A medical revolution made in Wallonia…
Belgian Volition (which is a subsidiary of VolitionRx an American company) was formed in 2010 when the company received a EUR 1.4 million grant from the region of Wallonia to establish its R&D activities in Namur. “The location is ideal from a logistical point of view and we benefit from a strong support from the Wallonia region and its international investment and trade agency (AWEX)”, says Gaëtan Michel, Chief Operating Officer at Belgian Volition. The company is working in close collaboration with several Walloon academic and industrial players such as ImmuneHealth (global biomarker Contract Research Organization) for pilot study to assess the feasibility of VolitionRx’s technology for detecting prostate cancer; University Hospital Center CHU de Liège for clinical studies on lung cancer; University Hospital Center Mont-Godinne for clinical studies on colorectal cancer; MasTHerCell (Advanced Cell Therapy Contract Manufacturing Organization) for cells samples production and the Biopark (scientific park) for training and recruitment.
… in the spotlight of international investors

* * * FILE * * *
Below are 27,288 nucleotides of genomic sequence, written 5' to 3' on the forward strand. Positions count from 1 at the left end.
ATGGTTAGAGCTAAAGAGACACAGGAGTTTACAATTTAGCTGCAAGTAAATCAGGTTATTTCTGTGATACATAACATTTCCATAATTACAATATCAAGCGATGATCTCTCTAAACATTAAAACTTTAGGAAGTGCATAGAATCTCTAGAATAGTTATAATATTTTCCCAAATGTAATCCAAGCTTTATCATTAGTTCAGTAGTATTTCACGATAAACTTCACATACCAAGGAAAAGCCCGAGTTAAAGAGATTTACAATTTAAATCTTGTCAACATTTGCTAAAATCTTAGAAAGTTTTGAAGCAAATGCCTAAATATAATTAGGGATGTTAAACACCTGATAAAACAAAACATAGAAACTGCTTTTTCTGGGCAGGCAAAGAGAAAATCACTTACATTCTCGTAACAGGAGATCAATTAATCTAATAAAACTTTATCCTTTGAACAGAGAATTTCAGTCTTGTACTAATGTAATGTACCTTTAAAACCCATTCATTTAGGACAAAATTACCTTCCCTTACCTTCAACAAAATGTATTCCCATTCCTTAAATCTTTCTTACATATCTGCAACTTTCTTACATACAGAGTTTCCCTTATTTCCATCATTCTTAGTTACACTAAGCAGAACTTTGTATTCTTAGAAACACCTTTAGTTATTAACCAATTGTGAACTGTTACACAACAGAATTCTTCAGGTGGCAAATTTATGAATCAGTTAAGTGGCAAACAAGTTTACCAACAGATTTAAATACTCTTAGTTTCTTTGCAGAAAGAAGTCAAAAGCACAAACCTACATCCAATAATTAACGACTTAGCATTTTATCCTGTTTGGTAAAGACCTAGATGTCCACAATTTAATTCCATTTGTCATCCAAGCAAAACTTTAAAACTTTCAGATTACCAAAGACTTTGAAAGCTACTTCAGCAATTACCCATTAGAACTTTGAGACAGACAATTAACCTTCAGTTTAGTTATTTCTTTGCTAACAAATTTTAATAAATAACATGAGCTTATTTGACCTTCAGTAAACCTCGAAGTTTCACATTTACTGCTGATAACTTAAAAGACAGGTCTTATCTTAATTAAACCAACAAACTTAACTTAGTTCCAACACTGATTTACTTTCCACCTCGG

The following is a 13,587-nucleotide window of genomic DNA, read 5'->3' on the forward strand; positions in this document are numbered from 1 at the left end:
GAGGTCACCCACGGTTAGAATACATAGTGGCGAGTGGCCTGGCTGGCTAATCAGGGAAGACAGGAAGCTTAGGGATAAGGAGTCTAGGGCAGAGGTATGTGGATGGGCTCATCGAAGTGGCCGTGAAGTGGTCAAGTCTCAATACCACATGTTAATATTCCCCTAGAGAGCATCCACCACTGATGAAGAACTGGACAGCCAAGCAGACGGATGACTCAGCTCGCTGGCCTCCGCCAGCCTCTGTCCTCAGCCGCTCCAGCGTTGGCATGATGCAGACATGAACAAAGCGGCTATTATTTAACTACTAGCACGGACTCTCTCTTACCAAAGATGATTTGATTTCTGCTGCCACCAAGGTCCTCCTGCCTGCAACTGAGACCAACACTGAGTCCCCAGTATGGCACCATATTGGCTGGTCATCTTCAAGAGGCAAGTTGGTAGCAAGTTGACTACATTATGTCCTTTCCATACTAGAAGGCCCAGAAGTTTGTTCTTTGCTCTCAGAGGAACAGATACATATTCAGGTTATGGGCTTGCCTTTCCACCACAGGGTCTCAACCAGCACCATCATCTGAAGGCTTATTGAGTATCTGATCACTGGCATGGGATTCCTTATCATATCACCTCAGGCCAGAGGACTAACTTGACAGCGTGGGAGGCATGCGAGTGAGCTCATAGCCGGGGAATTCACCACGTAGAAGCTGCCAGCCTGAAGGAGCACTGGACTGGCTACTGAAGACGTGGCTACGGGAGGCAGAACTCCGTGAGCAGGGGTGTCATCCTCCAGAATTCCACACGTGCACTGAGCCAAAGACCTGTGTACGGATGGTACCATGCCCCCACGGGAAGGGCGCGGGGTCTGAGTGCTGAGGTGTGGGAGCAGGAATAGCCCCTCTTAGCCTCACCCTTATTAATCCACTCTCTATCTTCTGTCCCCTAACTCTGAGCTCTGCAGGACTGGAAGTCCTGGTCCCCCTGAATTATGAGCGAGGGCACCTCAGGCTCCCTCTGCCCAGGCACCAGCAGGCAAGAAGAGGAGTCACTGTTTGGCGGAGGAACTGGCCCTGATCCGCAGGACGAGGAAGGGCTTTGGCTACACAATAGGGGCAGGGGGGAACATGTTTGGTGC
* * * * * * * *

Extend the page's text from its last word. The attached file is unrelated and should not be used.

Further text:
Since February 2015, VolitionRx has been listed on New York Stock Exchange market (NYSE MKT: VNRX) where the company raised USD 8.5 million through an initial public offering. Thanks to this fund raise, Belgian Volition has been able to boost its ongoing clinical studies but also to launch new ones. The company has invested in equipment, platforms and automation – multiplying by 4 their clinical samples treatment capacities.
The IPO confers a great visibility on the company and it opens many doors as long as you choose the right time to do it. Companies that are considering an IPO must have a disruptive innovation that is fitted with a sound proof of concept to present to investors.
  Gaëtan Michel continues: “They also need a strong management team that will be able to handle pressure induced by heavy administrative paperwork and intense international roadshows. It took us 8 months to prepare our IPO, this is a long way to go but the return on investment is worth it. Now, we have to be very careful because the stock market is tough and investors have high expectations. Actually, IPO is just the beginning. The real challenge starts when your company is listed!” What’s next? VolitionRx is also expanding its R&D portfolio since the company has developed approximately 25 different assays with the Nucleosomics® platform. Following CRC, the ambition is to adapt its early stage detection test to other types of cancer such as lung, prostate, pancreatic and ovarian. The company is aiming to secure CE mark for its first assay by the end of 2015 and is currently working with regulatory affairs specialists to introduce the tests, and meeting with organizations specializing in reimbursement in several European countries. “We hope to reach this important regulatory milestone in 2016 or 2017. We will begin in Europe, targeting Belgium, Germany, France or Denmark. Following that there will be the United States and Asia”, says Gaëtan Michel. (Source: BioWin, Image courtesy of Ohmega1982 at FreeDigitalPhotos.net)